Also, we were talking on the Sorento review a few days ago about how dealers only want to stock silver or gray high trim crossovers. I don’t understand why those same dealers would protest someone being able to buy a Veloster N or T8 Polestar or base Compass direct from the manufacturer when they aren’t interested in selling that stuff in the first place.

        • 0 avatar
          28-Cars-Later

          They will offer you “invoice” or some small amount over (or under) when they want to move metal – that’s your “discount”. They still get holdback, unless somehow you get them to give up part/all of holdback.

      • 0 avatar
        SCE to AUX

        “therefore higher prices”

        Not so. That’s a mfr problem, not a dealer problem.

        If I discover that every Volvo outlet shows the same price for the same vehicle, and it’s too high, then I’ll shop for a different brand.

        Tesla’s prices are the same nationwide. One of the many reasons I didn’t buy one is the price, but it’s comforting to know that I don’t have to think about finding a better deal at some obscure dealer.

    • 0 avatar
      ect

      The last time I looked, NADA’s website featured a claim that auto dealers, on average, get an ROE in the range of 33-34%. Which is an extraordinary return, typically at least twice what OEMs earn.

      To dwford’s point, I can observe that a friend of mine who retired from Toyota a few years ago has complained to me that part of Toyota’s experience with dealers was that they were happy to compete against other brands, but loath to compete against other Toyota dealers.

  • avatar
    SCE to AUX

    “If we don’t control the buying experience, how are we anything but a delivery and service center?”

    Cry me a river of tears.

    Figures for 2019 in the US:
    Total car sales = 57.9 million
    New car sales = 17.1 million (30%)
    Used car sales = 40.8 million (70%)
    Total US fleet = 276 million

    After that new car sale, the dealer instantly competes with every other service center for everything but warranty work. They need to find a way to be competitive on the back end of the sale, because the front is a-changin’.

    People want online financing, at-home test drives and delivery, and hassle-free pricing. Oh wait, several outlets already offer that. These dealers are trying to resist a tsunami of change.

  • avatar
    Garrett

    While I’m not a huge fan of dealers, this is somewhat of a boneheaded move.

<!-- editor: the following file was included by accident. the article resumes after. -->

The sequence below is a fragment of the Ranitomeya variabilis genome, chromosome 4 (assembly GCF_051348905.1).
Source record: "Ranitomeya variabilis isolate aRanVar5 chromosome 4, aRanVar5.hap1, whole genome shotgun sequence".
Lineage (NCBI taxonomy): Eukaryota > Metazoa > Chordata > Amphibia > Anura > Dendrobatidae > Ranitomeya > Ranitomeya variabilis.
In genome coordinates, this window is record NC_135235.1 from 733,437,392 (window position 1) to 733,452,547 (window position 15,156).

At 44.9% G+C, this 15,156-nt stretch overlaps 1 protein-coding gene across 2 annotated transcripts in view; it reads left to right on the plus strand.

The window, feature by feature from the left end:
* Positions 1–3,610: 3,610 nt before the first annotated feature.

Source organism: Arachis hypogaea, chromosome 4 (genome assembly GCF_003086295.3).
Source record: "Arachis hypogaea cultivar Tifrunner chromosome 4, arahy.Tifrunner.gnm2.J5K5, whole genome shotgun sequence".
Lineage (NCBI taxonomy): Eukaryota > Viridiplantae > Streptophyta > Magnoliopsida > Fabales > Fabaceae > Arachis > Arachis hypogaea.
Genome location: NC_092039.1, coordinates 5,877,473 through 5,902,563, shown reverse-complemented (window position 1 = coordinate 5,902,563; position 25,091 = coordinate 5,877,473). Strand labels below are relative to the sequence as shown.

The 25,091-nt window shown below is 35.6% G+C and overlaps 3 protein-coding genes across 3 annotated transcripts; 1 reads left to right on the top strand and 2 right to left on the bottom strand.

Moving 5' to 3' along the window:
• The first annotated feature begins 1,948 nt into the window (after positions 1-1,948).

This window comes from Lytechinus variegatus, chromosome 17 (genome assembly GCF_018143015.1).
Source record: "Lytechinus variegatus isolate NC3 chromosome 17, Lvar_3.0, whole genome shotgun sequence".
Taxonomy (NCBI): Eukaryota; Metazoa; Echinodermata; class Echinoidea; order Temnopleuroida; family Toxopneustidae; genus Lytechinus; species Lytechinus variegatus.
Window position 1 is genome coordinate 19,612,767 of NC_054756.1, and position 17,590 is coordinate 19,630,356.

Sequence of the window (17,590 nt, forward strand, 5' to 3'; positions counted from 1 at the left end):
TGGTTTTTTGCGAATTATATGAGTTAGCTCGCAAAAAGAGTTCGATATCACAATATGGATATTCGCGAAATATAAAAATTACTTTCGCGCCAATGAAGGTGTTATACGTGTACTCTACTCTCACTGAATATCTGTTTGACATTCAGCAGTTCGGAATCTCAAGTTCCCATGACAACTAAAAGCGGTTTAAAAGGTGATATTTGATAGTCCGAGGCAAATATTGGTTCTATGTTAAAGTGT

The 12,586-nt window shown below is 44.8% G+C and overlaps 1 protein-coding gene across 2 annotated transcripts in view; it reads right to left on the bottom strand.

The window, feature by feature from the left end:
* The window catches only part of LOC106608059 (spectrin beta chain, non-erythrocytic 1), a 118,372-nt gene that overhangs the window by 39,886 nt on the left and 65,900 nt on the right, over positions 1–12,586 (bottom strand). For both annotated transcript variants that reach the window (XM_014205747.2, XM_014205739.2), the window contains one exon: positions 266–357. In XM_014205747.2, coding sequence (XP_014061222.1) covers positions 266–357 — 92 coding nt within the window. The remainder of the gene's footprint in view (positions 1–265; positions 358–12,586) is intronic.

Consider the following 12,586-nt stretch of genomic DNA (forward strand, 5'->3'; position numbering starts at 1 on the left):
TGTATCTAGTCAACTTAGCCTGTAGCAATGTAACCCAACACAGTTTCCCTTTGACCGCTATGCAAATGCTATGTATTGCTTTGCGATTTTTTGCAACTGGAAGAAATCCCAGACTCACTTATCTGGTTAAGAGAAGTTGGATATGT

Trading your car in is often a huge part of buying a new car. I get it, you totally sell your car private party all the time, because you’re awesome. Stop typing. Some of us don’t want to deal with randos who are trying to rip us off or will waste our time. The amount I “lose” on trade in is me paying the dealer to take ALL the risk – and sometimes it works out, as I observed once when my trade was still sitting in the same spot when I returned for my first oil change with freakin’ cobwebs on it.

    The next thing is that with dealers, you do have the potential for some give and take. This will NOT work when you go straight to the manufacturer, because there’s no reason for them to give YOU a good deal, or a better deal than someone else.

    For example, I can buy an instrument directly from Fender, or I can buy it from a music shop. I’ll buy it from the music shop every day of the week, because I can sometimes get them to work with me on price or other terms. Sometimes I even get a free bag of candy.

    Volvo has managed to create some great vehicles at present, but their CEO seems a bit out of touch with the larger world, and that does worry me.

    • 0 avatar
      ajla

      “Some of us don’t want to deal with randos who are trying to rip us off or will waste our time.”
      “because there’s no reason for them to give YOU a good deal, or a better deal than someone else.”

      No one is saying that there should be *mandated* direct sale, but is there any reason why direct sale should be illegal if the manufacturer wants to do it? As you pointed out several consumer products are already available both direct and through retailers and the world doesn’t end.

      If the dealer sales model works best for you then by all means keep going there but why should the entire market be constricted to it?

      • 0 avatar
        Garrett

        No reason for it to be illegal but have you noticed how many places sell Macs? Not a ton. And Apple goes out of its way to make sure that it’s not really worth buying from other sources unless Apple itself is low on inventory.

        Dealers are far more likely to serve areas that might not be “worthy” of direct manufacturer investment.

        Having channel competition helps nobody.

        • 0 avatar
          ajla

          “Having channel competition helps nobody.”

          Dealers having a complete monopoly over production inventory isn’t good either.

          • 0 avatar
            jack4x

            I’m not at all convinced that manufacturers have any real interest in direct sales.

            The upside is a potential for modest profits on each unit, the downsides are many.